There are always special cases like you're citing where laws against discrimination make sense. But in most cases, people are free to patronize another restaurant or dry cleaner, rent another apartment, work for another employer. I would let those private businesses discriminate arbitrarily in choosing the people they deal with.


<div class="quote"> while a customer may choose where to spend his or her money , a business can't refuse service based on arbitrary criteria

That's describing the way things are, but without explaining why they should be that way. Business agreements should be freely entered into. I don't see any basis for giving sellers less freedom than buyers, except where there are so few sellers that a buyer has little or no choice. The owner of a motel or gas station in a remote area who refused a customer on a cold night would even be exposing him to harm. But state laws always covered those exceptional situations.

I don't know if the distinction between state and federal authority to outlaw discrimination exists in Canada, but it is very important here. States have inherent authority the federal government does not have. So state laws can reach matters the federal government has no authority to regulate. And laws made without authority are not really laws.
 Terrancexoxo
Joined: 12/28/2011
Msg: 123
who has more rights?
Posted: 7/24/2012 9:23:39 AM
This. /Thread
.........
 OMG!WTF!
Joined: 12/3/2007
Msg: 124
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who has more rights?
Posted: 7/24/2012 1:44:55 PM

But in most cases, people are free to patronize another restaurant or dry cleaner, rent another apartment, work for another employer


Yes. That's fantastic. We could ensure that all businesses catering to homosexuals were in the same part of town and as such we could create a ghetto effect which would make rounding them all up much easier. Good thinking. Kind of begs the question though...why should anyone have to seek alternative services just because they're gay?


I would let those private businesses discriminate arbitrarily in choosing the people they deal with.


Well there it is. At last. Thanks for finally being honest.
 matchlight
Joined: 1/31/2009
Msg: 125
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who has more rights?
Posted: 7/25/2012 9:20:00 AM
#148

It's different because they are not discriminating against anyone's race, religion, gender or sexual orientation....


Well, they're still discriminating against slobs and nudists, aren't they? Some discrimination is all right, but other discrimination is not, is that about it? I think you are discriminating in the people you would let businesses discriminate against.

#147

What difference does it make for you whether a law is 'right' or 'wrong' when the cop is arresting you for breaking it ?


All the difference in the world. If a law is invalid, it's not binding. No one gets to break laws just because he doesn't like them, but if you're breaking a law to test its constitutionality, you can't legally be punished for it.



You can challenge the law if you like but you could also have done that without breaking it .


It's much harder, at least in the U.S., to challenge the constitutionality of a law unless you've first broken it and been fined, arrested, etc.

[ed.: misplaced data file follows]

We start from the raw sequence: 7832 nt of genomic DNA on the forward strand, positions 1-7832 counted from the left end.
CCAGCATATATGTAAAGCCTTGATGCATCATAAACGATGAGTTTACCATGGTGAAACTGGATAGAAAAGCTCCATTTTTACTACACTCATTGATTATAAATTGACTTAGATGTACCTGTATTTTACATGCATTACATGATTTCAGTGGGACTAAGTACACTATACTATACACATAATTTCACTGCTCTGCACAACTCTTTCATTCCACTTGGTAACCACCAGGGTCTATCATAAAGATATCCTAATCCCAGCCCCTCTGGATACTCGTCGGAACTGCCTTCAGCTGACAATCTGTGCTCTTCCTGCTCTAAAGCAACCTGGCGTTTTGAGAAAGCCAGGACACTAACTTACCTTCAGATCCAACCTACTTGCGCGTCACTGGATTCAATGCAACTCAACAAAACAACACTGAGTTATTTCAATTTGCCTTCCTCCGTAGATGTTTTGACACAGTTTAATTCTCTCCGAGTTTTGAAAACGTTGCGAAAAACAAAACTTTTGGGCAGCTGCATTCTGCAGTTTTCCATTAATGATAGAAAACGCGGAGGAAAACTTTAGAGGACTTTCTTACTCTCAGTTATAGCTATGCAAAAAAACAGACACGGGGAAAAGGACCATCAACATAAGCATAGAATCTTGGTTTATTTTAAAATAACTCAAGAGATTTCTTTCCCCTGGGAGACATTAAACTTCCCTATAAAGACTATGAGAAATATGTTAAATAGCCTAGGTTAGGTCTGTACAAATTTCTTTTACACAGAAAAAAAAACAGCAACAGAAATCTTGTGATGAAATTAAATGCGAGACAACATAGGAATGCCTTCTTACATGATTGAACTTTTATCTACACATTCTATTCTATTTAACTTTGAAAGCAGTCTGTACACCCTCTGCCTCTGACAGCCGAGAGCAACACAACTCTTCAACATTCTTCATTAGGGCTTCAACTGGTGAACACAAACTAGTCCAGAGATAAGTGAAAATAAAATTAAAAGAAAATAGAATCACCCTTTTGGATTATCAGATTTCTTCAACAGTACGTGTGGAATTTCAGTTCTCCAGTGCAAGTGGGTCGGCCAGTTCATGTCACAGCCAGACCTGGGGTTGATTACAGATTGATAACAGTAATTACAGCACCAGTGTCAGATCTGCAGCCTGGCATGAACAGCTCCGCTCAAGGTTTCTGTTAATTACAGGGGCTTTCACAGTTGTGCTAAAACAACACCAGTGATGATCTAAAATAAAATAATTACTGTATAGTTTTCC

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So , arguing about the ethical or constitutional basis for any law is beside the point . . . It's really quite abstract from a practical perspective .


It is? Then why have people here or there countless times worked to have a law amended or repealed? And were all those thousands of cases where someone has challenged the constitutionality of a law and gotten a court to invalidate it just a waste of time? I guess you think those people were impractical--just fooling around with abstract stuff that doesn't matter.



Why shouldn't you be allowed to buy a cellphone because of your skin colour ? Why shouldn't you be served at a restaurant because you don't have a card to prove you're a member of the Democratic party ? Why wouldn't you be allowed to rent or watch a movie in a cinema because you're male ?


I don't claim to know about Canada. But I think it's clear that in the U.S. there's no federal power to prohibit private persons from discriminating in either those or other ways. If most people in a state think there are adequate reasons for laws against those kinds of discrimination, they can make them. With some exceptions, I don't think there are adequate reasons.



I don't think you've really given this the proper amount of thought because you don't seem to understand how it would affect you


In my own poor way, I've given it quite a lot of thought. I've even read a little about history (I like the books with lots of pictures.) And I don't think it's at all obvious that people couldn't get what they needed. It's exactly because turning away potential customers arbitrarily is, as you say, a "monumentally stupid business model" that I expect private persons who did that usually could not compete for long.

If it were proven that competition was not enough--that discrimination of some kind was still interfering a lot with private business transactions--I would favor expanding legal protections. But I would rely first on financial self-interest to overcome personal animosities, rather than use government to outlaw discrimination.